Former Gov. Nathan Deal is so well known for his legacy of advancing criminal justice reform in Georgia that the building that houses the State Supreme Court and the Court of Appeals is called the “Nathan Deal Judicial Center.”
Deal went into the governor’s office in 2011 with decades of legal experience, including in private practice, criminal prosecution, as a juvenile court judge, and as a Superior Court judge.
But it was a briefing in his earliest days in office about the state’s exploding prison population that got his attention. He’d need to build two new state prisons during his first term to keep up with the growth, he was told.
A review of the data showed nearly 60% of inmates at the time were nonviolent offenders, with a huge share of cases related to addiction, mental illness, and low-level felonies. Deal said he knew changes had to happen.
Along with the General Assembly, he vastly expanded accountability courts, added education and job training to state prisons, reclassified some felony classes as misdemeanors, and overhauled the troubled juvenile justice system.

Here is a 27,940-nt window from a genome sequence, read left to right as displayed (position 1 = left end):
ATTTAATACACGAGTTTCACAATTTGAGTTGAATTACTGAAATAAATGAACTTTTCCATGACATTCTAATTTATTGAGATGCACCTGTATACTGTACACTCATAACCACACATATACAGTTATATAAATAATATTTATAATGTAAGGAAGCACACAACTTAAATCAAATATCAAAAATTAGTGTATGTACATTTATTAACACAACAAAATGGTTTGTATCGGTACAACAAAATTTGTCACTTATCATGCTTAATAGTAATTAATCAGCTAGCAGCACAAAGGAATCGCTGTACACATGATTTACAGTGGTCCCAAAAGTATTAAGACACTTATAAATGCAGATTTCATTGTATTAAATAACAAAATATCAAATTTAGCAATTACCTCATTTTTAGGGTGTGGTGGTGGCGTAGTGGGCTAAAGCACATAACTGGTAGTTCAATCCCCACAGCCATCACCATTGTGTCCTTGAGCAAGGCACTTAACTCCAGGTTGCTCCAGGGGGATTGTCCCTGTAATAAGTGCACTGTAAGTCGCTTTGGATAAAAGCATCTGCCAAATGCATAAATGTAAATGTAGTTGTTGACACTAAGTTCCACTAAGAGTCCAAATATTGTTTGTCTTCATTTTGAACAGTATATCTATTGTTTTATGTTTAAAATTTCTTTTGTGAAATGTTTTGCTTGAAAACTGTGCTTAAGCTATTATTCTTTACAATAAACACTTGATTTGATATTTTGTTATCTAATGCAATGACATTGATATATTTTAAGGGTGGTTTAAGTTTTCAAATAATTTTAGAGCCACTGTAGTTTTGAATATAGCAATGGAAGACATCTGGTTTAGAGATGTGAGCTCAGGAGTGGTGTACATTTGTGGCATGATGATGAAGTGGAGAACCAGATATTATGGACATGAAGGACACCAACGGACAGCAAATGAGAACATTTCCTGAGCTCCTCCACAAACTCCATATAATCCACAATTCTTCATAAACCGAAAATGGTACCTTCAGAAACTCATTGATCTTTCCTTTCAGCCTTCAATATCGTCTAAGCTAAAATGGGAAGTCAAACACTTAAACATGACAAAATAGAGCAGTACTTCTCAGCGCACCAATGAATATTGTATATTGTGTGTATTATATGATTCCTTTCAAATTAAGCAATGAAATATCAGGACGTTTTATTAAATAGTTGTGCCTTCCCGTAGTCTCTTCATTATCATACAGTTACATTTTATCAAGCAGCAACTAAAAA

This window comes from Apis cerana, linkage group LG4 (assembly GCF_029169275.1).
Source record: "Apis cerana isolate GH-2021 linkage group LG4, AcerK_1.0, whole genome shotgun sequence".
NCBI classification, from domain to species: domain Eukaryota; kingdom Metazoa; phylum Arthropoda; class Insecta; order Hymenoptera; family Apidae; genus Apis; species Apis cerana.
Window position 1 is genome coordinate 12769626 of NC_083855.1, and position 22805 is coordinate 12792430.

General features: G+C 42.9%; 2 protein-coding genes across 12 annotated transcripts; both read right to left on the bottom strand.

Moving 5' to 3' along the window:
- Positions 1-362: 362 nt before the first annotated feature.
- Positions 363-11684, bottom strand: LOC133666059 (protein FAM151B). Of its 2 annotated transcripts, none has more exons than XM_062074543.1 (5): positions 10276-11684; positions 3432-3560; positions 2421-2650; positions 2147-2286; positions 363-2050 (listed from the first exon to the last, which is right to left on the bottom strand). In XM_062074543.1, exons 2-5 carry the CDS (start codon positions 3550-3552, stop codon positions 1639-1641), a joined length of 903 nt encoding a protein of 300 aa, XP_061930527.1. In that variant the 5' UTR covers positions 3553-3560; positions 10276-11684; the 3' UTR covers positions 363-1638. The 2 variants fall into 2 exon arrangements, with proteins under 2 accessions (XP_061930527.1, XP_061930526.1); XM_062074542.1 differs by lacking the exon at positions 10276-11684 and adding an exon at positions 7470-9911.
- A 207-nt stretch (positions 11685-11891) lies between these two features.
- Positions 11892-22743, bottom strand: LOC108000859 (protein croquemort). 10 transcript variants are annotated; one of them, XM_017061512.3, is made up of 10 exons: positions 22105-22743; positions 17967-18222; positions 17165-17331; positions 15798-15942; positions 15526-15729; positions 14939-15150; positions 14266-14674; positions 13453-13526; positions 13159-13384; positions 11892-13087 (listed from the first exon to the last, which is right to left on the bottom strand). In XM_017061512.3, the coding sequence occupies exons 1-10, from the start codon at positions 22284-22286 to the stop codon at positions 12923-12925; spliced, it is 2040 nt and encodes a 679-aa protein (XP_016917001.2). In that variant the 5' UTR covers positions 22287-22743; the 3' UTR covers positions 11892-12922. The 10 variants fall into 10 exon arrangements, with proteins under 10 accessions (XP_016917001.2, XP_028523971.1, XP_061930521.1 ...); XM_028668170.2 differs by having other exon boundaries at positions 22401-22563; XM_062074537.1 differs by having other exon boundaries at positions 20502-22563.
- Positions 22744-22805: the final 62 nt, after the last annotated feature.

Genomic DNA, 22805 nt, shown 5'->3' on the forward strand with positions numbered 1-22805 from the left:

He methodically advanced a series of proposals in each of the following seven years as governor, all with the goal of keeping nonviolent offenders out of lengthy prison sentences, while getting to the root of violent crime. Crime rates steadily fell, offenders were increasingly diverted to accountability courts, and state spending on prisons decreased.
Deal didn’t get everything he wanted, but by the time he left office, his legacy of advancing progressive criminal justice measures, even as a Republican governor, was cemented.
But with murder rates climbing in Georgia over the last three years, and what the Georgia Bureau of Investigation calls “logarithmic growth” in incidents of gang violence, lawmakers are now debating a series of proposals to push mandatory minimum sentences for gang recruiting and gun crimes. Additional bills would create stricter oversight of local prosecutors and limit no-cash bail options.
Whether any of the measures will unwind the changes Deal made remains to be seen, since many of Deal’s changes focused on non-violent offenders.
But I spoke with the former governor this week to hear what he thinks lawmakers should know from his own experience as they consider changes to the state’s criminal code.
“It’s hard to have a holistic approach to something that is as volatile as criminal justice,” he said. “But it does require a holistic approach. There is no magic bullet. There is no secret formula.”
The holistic approach Deal took looked at the reasons why people broke the law to what they’d do upon release from incarceration. A 15-member Criminal Justice Reform Council gathered data and made recommendations to the General Assembly for possible solutions each year.
The bipartisan group included lawyers, judges, activists and executives, often with different opinions, which was key to the process, Deal said.
“It’s important to have different points of view and you need to hear from people who know what they’re talking about,” he said.